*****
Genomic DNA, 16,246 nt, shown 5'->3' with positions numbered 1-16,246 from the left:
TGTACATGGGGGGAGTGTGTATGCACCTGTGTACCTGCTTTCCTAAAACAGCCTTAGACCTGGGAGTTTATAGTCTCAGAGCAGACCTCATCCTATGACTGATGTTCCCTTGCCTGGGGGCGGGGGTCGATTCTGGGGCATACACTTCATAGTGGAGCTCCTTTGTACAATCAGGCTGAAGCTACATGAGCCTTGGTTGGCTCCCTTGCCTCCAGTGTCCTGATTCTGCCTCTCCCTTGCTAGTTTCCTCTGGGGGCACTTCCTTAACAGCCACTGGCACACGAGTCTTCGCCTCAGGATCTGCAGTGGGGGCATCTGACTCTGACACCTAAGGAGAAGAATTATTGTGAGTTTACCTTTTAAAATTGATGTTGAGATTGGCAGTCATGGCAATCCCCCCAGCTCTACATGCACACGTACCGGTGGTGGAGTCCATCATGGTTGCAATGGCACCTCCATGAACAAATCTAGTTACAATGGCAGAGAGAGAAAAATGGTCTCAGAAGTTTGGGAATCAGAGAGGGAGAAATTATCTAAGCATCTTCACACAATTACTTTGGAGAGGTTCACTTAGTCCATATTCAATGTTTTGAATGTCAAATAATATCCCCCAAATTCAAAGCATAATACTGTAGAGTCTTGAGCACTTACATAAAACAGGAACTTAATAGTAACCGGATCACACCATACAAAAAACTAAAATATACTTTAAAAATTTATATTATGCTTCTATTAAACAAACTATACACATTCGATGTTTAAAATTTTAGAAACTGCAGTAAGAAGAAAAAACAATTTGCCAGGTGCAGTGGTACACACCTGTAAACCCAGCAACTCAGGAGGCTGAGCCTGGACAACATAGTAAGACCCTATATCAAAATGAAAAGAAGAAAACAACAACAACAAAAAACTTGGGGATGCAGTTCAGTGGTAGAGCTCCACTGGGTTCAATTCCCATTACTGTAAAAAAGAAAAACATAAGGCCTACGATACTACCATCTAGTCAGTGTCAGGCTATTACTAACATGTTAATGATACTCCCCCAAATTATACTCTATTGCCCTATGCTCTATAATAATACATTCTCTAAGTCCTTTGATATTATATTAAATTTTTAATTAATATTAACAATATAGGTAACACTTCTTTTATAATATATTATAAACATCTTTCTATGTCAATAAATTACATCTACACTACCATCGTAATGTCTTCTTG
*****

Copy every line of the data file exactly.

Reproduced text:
Genomic DNA, 16,246 nt, shown 5'->3' with positions numbered 1-16,246 from the left:
TGTACATGGGGGGAGTGTGTATGCACCTGTGTACCTGCTTTCCTAAAACAGCCTTAGACCTGGGAGTTTATAGTCTCAGAGCAGACCTCATCCTATGACTGATGTTCCCTTGCCTGGGGGCGGGGGTCGATTCTGGGGCATACACTTCATAGTGGAGCTCCTTTGTACAATCAGGCTGAAGCTACATGAGCCTTGGTTGGCTCCCTTGCCTCCAGTGTCCTGATTCTGCCTCTCCCTTGCTAGTTTCCTCTGGGGGCACTTCCTTAACAGCCACTGGCACACGAGTCTTCGCCTCAGGATCTGCAGTGGGGGCATCTGACTCTGACACCTAAGGAGAAGAATTATTGTGAGTTTACCTTTTAAAATTGATGTTGAGATTGGCAGTCATGGCAATCCCCCCAGCTCTACATGCACACGTACCGGTGGTGGAGTCCATCATGGTTGCAATGGCACCTCCATGAACAAATCTAGTTACAATGGCAGAGAGAGAAAAATGGTCTCAGAAGTTTGGGAATCAGAGAGGGAGAAATTATCTAAGCATCTTCACACAATTACTTTGGAGAGGTTCACTTAGTCCATATTCAATGTTTTGAATGTCAAATAATATCCCCCAAATTCAAAGCATAATACTGTAGAGTCTTGAGCACTTACATAAAACAGGAACTTAATAGTAACCGGATCACACCATACAAAAAACTAAAATATACTTTAAAAATTTATATTATGCTTCTATTAAACAAACTATACACATTCGATGTTTAAAATTTTAGAAACTGCAGTAAGAAGAAAAAACAATTTGCCAGGTGCAGTGGTACACACCTGTAAACCCAGCAACTCAGGAGGCTGAGCCTGGACAACATAGTAAGACCCTATATCAAAATGAAAAGAAGAAAACAACAACAACAAAAAACTTGGGGATGCAGTTCAGTGGTAGAGCTCCACTGGGTTCAATTCCCATTACTGTAAAAAAGAAAAACATAAGGCCTACGATACTACCATCTAGTCAGTGTCAGGCTATTACTAACATGTTAATGATACTCCCCCAAATTATACTCTATTGCCCTATGCTCTATAATAATACATTCTCTAAGTCCTTTGATATTATATTAAATTTTTAATTAATATTAACAATATAGGTAACACTTCTTTTATAATATATTATAAACATCTTTCTATGTCAATAAATTACATCTACACTACCATCGTAATGTCTTCTTG